West Coast Expedition
July 20 - August 30, 2002
West Coast of North America

August 14, 2002: Day #26

Fig 1 shows the drillsled mounted on the ROV Tiburon with a red milkcrate on one side for additional tools and samples. The coring sled can take up to 4 cores on each dive, with each core being up to 61 cm long. The seismometer boreholes only need to be 30.5 cm long to accommodate the sensor package. We have the coring sled set up with 3 borer/reamer core bits and one normal core bit. The corer/reamers will produce a 3.175 cm core and leave behind a 6.985 cm borehole which is the diameter needed for the seismometer package.

Debra Stakes writes: The Western Flyer left Newport last night at 11 pm in hopes of reaching our first dive target by Thursday morning. Our plans were to dive at Summit Seamount, a small volcanic cone at the northern end of the Endeavour Ridge volcanic high. This truncated volcanic high appears to be an ideal spot for us to place a borehole for the short period seismometer.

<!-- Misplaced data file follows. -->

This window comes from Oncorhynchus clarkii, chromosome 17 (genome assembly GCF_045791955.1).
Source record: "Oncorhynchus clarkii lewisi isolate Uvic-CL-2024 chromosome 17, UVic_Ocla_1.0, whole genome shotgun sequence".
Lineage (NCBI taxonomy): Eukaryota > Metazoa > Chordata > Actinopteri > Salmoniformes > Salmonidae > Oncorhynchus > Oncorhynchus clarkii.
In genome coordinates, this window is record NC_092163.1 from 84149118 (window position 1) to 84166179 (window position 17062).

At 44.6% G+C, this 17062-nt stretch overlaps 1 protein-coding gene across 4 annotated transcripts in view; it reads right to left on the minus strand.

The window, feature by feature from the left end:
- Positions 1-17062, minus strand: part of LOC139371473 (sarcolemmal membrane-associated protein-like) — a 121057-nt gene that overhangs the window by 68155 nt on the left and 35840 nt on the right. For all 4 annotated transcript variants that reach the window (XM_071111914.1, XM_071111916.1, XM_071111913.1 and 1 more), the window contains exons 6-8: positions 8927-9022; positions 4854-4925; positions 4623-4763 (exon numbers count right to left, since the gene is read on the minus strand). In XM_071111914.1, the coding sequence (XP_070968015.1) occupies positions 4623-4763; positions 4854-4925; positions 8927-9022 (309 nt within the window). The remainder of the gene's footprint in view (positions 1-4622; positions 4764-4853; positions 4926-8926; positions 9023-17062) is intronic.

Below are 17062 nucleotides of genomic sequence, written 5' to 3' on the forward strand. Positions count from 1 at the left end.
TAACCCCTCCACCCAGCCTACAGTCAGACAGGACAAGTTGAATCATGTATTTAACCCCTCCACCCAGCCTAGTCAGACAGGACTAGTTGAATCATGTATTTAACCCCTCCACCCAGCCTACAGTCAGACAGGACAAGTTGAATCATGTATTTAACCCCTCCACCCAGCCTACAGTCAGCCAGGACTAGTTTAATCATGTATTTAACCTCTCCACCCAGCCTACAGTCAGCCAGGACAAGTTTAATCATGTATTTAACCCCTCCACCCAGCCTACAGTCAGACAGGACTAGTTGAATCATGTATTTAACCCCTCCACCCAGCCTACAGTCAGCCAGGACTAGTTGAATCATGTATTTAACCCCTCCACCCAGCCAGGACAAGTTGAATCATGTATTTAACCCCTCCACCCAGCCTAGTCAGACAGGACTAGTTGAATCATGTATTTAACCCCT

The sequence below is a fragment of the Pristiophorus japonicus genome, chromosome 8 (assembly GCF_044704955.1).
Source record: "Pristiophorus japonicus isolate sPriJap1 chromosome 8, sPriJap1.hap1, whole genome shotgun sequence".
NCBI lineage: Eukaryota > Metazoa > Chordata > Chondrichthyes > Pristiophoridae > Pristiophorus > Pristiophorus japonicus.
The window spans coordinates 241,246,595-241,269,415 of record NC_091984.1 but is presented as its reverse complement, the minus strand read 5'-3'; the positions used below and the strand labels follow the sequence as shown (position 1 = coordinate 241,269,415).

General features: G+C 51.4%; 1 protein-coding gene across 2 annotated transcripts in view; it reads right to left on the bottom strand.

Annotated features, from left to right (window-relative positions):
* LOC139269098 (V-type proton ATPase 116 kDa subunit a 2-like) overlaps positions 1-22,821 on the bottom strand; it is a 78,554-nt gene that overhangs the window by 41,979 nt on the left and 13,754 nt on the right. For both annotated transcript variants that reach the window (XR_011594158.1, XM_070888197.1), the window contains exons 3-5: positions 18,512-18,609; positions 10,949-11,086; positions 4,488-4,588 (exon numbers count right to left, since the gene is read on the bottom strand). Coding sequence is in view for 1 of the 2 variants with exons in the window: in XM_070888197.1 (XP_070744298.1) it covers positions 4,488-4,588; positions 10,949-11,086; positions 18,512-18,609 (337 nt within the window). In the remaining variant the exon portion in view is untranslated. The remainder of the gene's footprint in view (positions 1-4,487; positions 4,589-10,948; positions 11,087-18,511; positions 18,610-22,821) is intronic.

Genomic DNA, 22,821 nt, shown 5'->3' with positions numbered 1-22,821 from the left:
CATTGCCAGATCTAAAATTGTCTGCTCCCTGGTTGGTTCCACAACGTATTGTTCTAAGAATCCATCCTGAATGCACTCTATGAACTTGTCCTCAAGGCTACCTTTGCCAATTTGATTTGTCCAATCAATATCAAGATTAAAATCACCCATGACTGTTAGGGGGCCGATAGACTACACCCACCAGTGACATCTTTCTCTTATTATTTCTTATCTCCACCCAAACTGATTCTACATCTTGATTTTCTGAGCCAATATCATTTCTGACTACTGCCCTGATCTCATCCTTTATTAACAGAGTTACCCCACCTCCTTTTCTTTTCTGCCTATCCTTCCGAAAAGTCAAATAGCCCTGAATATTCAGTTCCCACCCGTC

High seas, however, have slowed our progress substantially and we do not expect to reach this spot for another 24 hours, until late afternoon or early evening. The high seas have sent many of the scientific party to their bunks to doze. Chief Scientist John Delaney from the University of Washington, and co-chief scientist Debra Stakes from MBARI are discussing various options that would make the most of a short dive with limited bottom time for the first day.

While the ship was in port, the coring sled was placed onto the ROV Tiburon. This requires placing the larger Schilling manipulator onto the vehicle in exchange for the small Kraft arm that stays with the normal benthic toolsled. Space for additional sampling tools, such as wax cores and fluid samplers, are limited to a large milkcrate fastened to the side rail of the toolsled. This one box also must hold whatever samples are recovered, Thus careful planning becomes increasingly important.

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